By Kevin Haas
Rock River Current
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LOVES PARK — Three years after helping secure $275 million in funding to restore passenger rail service between Rockford and Chicago, state Sen. Steve Stadelman said he remains optimistic that plans to bring the train here are on track.
Stadelman, D-Loves Park, said this week that passenger rail is one of his two major priorities along with stabilizing the future of the Belvidere Assembly Plant. But there are multiple steps before the rail service is a reality.
Still to be decided is where the downtown Rockford station would be located, and whether Metra or Amtrak would operate the train.
“Hopefully, by the end of the year the Department of Transportation will name an operator,” Stadelman said. “I think that will make it a little more believable for people.”
The state set aside the funding in 2019 to bring passenger rail to Rockford with stops in Elgin, Huntley, Belvidere and Chicago. But there’s been little movement since then.
The Illinois Department of Transportation estimated that service could be up and running by the end of 2025 or 2026, Stadelman said Wednesday during his speech before the Parks Chamber of Commerce.
“I know we’ve been talking about it for a long time, I’m sure many of you are still skeptical,” he told the group of about 100 business leaders at Forest Hills Country Club. “There are skeptics, but I truly believe this is going to happen.”
One of those skeptics had addressed the same group a month earlier. State Sen. Dave Syverson, R-Rockford, had a distinctly different take on the likelihood of passenger rail coming here.
“I don’t necessarily see it in our lifetime,” Syverson said last month. “It’s years and years away.”
Syverson said Amtrak doesn’t make sense as an operator because “it rarely runs on time. So if you’re using it for business purposes it would be problematic.” He said that Metra’s next stop is in Huntley.
“Then it will be a while before they start doing the study to move it any further,” Syverson said. “It sounds good. A lot of people are talking about how great it’s going to be, but it’s probably not going to happen in the next five years or 10 years.”
Syverson also said a sales tax would be needed to help subsidize service, and its unclear whether taxpayers would support that.
Stadelman told business leaders that rail service from Rockford to Chicago needs to have travel times under two hours to be competitive with cars and buses. It also needs to be reasonably priced at $20 to $25 and have frequent service. If that can be achieved, he said bringing passenger rail here would be a major boost to the economy by allowing people to live here and work in Chicagoland, or vice versa.
“This is about economic development,” Stadelman said. “It’s not about taking a trip into Chicago to see the Cubs or visit Michigan Avenue for a tourist trip.”
Getting electric in Belvidere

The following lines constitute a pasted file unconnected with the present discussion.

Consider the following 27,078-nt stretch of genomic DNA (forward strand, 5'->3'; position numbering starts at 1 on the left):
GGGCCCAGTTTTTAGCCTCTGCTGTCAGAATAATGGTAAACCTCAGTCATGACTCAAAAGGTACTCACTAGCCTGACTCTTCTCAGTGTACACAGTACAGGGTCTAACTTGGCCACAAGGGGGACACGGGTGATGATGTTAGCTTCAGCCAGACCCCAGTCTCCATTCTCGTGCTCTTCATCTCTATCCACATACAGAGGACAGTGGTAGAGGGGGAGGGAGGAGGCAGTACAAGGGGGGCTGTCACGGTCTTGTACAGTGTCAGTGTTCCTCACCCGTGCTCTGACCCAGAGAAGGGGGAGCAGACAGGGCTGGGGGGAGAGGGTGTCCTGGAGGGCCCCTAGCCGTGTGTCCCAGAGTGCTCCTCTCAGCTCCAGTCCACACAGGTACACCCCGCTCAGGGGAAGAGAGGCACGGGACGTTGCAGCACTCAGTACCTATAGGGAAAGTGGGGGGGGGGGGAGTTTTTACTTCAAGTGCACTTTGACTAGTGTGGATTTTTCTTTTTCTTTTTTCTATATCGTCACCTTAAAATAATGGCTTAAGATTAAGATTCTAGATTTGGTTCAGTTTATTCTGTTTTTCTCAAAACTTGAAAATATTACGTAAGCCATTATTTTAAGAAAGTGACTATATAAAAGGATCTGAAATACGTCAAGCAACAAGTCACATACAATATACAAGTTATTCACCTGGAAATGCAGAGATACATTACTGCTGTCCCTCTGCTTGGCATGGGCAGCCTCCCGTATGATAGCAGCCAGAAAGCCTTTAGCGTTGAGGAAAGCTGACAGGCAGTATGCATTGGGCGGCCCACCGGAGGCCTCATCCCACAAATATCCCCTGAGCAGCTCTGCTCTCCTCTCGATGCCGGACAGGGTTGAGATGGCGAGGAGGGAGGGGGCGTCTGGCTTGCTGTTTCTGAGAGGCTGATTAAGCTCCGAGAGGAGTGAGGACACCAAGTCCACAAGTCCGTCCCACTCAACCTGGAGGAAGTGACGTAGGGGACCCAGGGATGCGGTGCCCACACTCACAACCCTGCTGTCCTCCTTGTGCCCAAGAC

During his nearly 50-minute speech Wednesday, Stadelman also said he was optimistic Stellantis would bring electric vehicle production to Belvidere.
Stadelman was the senate sponsor of a bill that established incentives for electric vehicle production in Illinois.
Gov. JB Pritzker signed that bill in November.
The goal of the legislation was to stabilize the future of the Belvidere Assembly Plant, which has been disrupted as many automakers have by the global microchip shortage. But beyond that, Stadelman said bringing electric vehicle production here would help ensure the plant remains one of the region’s largest employers for years to come.
Stellantis has not offered any public comments about the likelihood it would bring such production to Belvidere, but Stadelman said he’s optimistic because the automaker worked with lawmakers on the formation of the incentive package.
“I don’t think they would’ve been as serious in helping us put that package together if they weren’t serious about retooling that Belvidere plant,” he said. “I remain optimistic, but obviously until you see that deal signed and that product come in it remains a major task.”
Stadelman also used his speech to combat misinformation on population loss in Illinois, compare the state’s income taxes to its neighbors and combat a negative perception about Illinois’ business climate.
He was the last of local state legislators, both Democrats and Republicans, to speak before the Parks Chamber in its legislative series.
He opened his speech by saying that despite the rhetoric that dominates news headlines, Springfield lawmakers often work together. He estimated 85-90% of legislation is bipartisan.
“No party has a monopoly on good ideas. Politics at the end of the day is about compromise,” he said. “If you go through life in the political world thinking, ‘OK you’re an R or a D I support you or I don’t support you,’ nothing gets done.”
He said negativity and inaccurate self-talk about our community and our state is a major challenge we need to overcome.
“I’m bullish on this area,” he said. “I think our best days are ahead. I truly believe that.”
Next up | State of Harlem schools
Who: The next speaker in the Parks Chamber of Commerce’s legislative series is Terrell Yarbrough, superintendent of the Harlem School District.
When: 4 p.m. to 6 p.m. Wednesday, Sept. 21
Where: Forest Hills Country Club, 5135 Forest Hills Road
Tickets: $30 for members; $40 for non-members. Reserve a seat HERE.